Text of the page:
If the properties are owned free and clear, then it's just a matter of transferring title of the property from your name into an LLC. There are formation costs and your state may charge an annual LLC franchise fee, but otherwise maintaining an LLC is not too expensive. You'll have to see what your state requires exactly.

If the extra shroud of legal protection offered by a LLC helps you sleep at night it might be worth it. If not then continue to carry adequate insurance at a minimum.
Entrepreneurship / Re: Creating an LLC with Multiple Lines of Business
« Last post by Maccountant on November 15, 2017, 11:13:35 AM »
I'm not positive MMM only has one entity. Typically you should segregate different business ventures, generally speaking - placing them all in one entity is not correct.

Do all of these lines of business have a common theme or propose?

Some states are offering "serise LLC's" which is basically one LLC that is partitioned by each business venture. Maybe worth looking into to see if your state offers a series LLC.
I need a Tax Accountant to Help Me With ____ / Re: Social security exemption
« Last post by Maccountant on November 15, 2017, 08:38:50 AM »
I am not completely familiar with the social security exemptions, but my understanding was that you submitted a form every year (with your income tax returns) stating you wanted to be exempt from payroll taxes (FICA), then you were not assessed the tax based on that exemption.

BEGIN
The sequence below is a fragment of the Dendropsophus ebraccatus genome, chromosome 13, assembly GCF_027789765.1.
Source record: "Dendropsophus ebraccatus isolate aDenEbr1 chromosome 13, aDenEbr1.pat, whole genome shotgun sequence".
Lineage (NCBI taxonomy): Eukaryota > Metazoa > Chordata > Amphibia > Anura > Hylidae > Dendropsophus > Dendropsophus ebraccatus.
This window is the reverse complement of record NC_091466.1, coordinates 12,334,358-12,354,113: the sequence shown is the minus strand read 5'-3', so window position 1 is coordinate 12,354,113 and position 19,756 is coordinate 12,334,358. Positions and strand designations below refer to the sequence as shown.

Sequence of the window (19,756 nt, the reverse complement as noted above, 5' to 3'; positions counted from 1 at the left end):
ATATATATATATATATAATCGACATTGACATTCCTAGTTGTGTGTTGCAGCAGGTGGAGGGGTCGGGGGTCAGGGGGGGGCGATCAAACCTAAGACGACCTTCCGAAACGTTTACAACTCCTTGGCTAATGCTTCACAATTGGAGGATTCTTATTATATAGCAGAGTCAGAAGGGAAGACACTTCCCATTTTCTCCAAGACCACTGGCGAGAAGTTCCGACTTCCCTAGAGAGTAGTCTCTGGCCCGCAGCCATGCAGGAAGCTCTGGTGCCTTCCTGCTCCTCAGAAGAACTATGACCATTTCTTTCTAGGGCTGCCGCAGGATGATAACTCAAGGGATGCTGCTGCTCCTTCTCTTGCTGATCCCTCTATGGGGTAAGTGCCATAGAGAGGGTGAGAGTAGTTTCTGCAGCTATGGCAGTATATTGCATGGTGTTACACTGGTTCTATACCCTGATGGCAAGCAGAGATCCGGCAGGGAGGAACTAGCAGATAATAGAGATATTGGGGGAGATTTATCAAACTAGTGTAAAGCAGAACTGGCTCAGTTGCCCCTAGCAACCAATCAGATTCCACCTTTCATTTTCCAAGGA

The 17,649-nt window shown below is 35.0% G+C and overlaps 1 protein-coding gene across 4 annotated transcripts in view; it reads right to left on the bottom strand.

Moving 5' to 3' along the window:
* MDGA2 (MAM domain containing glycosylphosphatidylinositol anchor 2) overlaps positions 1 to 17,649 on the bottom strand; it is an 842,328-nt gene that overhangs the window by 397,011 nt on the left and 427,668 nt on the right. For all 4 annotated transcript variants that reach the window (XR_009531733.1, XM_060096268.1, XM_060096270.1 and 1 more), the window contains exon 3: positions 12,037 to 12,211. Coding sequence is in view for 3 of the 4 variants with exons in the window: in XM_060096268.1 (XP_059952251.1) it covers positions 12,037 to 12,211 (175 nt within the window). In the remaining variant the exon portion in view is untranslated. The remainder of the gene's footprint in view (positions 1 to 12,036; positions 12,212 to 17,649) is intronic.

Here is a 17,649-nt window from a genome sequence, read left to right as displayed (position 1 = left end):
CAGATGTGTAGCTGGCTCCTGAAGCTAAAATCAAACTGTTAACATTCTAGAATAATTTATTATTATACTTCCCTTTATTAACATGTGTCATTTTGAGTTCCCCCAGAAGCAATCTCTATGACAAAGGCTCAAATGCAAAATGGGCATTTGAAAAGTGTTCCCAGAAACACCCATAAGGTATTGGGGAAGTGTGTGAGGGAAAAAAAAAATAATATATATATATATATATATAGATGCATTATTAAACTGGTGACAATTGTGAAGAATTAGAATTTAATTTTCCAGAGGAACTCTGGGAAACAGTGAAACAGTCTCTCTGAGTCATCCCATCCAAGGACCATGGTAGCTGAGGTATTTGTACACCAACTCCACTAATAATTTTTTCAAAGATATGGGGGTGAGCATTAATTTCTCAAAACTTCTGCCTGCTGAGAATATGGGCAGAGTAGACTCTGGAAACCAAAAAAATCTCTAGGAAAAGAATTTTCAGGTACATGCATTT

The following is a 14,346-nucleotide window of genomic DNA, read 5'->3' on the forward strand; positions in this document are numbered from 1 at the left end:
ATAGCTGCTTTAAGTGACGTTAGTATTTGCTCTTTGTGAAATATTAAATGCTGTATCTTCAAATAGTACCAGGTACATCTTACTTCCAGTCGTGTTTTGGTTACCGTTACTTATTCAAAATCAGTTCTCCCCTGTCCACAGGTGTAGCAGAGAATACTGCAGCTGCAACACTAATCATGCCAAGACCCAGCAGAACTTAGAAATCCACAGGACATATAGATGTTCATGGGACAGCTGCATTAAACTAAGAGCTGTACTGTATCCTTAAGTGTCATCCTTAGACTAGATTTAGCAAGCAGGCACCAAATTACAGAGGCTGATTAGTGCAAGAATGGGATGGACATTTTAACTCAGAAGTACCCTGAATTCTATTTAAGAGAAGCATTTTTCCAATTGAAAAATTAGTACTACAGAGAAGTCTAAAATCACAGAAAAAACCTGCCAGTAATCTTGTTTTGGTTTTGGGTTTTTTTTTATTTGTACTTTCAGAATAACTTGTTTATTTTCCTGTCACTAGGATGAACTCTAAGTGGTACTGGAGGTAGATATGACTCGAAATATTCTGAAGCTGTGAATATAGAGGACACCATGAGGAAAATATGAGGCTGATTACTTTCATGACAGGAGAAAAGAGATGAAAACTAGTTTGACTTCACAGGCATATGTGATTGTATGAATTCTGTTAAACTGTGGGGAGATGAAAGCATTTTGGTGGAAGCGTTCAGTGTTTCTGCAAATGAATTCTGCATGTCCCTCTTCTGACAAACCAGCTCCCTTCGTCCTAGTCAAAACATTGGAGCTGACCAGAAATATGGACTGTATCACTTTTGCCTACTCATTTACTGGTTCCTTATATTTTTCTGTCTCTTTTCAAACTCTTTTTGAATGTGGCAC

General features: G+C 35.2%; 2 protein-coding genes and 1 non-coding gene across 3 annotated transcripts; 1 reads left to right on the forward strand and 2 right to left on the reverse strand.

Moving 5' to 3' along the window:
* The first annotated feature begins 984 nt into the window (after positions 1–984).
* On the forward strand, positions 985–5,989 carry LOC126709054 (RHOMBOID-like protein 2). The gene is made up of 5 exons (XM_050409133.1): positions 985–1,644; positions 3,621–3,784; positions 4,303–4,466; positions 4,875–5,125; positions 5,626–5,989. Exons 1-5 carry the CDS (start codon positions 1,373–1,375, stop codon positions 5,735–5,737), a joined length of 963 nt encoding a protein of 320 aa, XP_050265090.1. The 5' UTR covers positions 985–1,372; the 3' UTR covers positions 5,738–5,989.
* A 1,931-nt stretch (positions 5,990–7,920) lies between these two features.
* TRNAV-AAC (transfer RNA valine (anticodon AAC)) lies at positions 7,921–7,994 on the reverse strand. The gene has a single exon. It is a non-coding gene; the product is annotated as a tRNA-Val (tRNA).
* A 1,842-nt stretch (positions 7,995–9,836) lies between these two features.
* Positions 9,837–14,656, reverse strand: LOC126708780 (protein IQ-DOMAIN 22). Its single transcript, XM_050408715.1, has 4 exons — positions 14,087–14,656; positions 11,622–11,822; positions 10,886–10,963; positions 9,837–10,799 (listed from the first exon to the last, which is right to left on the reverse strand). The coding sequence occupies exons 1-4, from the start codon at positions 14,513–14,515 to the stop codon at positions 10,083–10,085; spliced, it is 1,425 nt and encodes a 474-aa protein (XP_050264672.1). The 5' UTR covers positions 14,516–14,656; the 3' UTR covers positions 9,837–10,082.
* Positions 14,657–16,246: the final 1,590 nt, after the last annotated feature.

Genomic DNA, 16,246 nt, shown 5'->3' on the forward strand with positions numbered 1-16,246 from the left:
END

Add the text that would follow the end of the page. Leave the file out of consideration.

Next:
I am not sure if you actually have to file a revocation or if you just quit claiming the exemption going forward.

I am comfortable saying that you will not go back and pay any payroll tax on prior years. Paying payroll tax will be prospective not retrospective.

The social security administration takes your highest 30 years of contributions to determine your retirement benefit. So just work and pay into the SSA until you are 57 and the exemption years will not effect you.

I need a Tax Accountant to Help Me With ____ / Re: W2 or 1099
« Last post by Maccountant on November 15, 2017, 08:24:18 AM »
There is alot of debate over what qualifies a worker from being an independent contractor versus an employee.

Check out this page on the IRS website:

Basically there are 20 different factors that boil down to three different areas of scrutinization:
- Behavior Control
- Financial Control
- Relationship

The easiest and safest path for employers to take is to error on the side of caution and consider you an employee. Hence the W-2 you receive. As a W-2 employee you can still deduct unreimbursed work expenses on form 2106 when you file your taxes, but you will only be able to deduct a portion of the expenses if you itemize. If you take the standard deduction you will not receive a benefit.

I would say you have two options for your situation:

1. (Preferred Option) Go to your employer and say - Hey I am an employee and I need to be reimbursed for expenses I incur on the job. Then submit your receipts and mileage logs and everything else you can prove is a reasonable and necessary business expense for reimbursement.

2. (Less Preferred) Have  a conversation with your employer and ask what would be required to operate as a independent contractor? You may have to incorporate or form an LLC to show a ratified business entity and then become an employee of your corporation that is hired by your current employer for services. This will require corporate filings, payroll, you will have to pay payroll tax out of your pocket (15.3%) plus income tax, I don;t know what kind of liability insurance you have to have for your line of work but a policy will be required to cover you. But the good news is you will be able to deduct all your expenses!

Wealthy Accountants in Your Area / Re: Accountant Wanted: familiar with TX and RI
« Last post by Maccountant on November 15, 2017, 08:07:46 AM »
Are you looking for someone to prepare your taxes for you? Or are you planning on preparing them yourself but are looking for guidance on the preparation?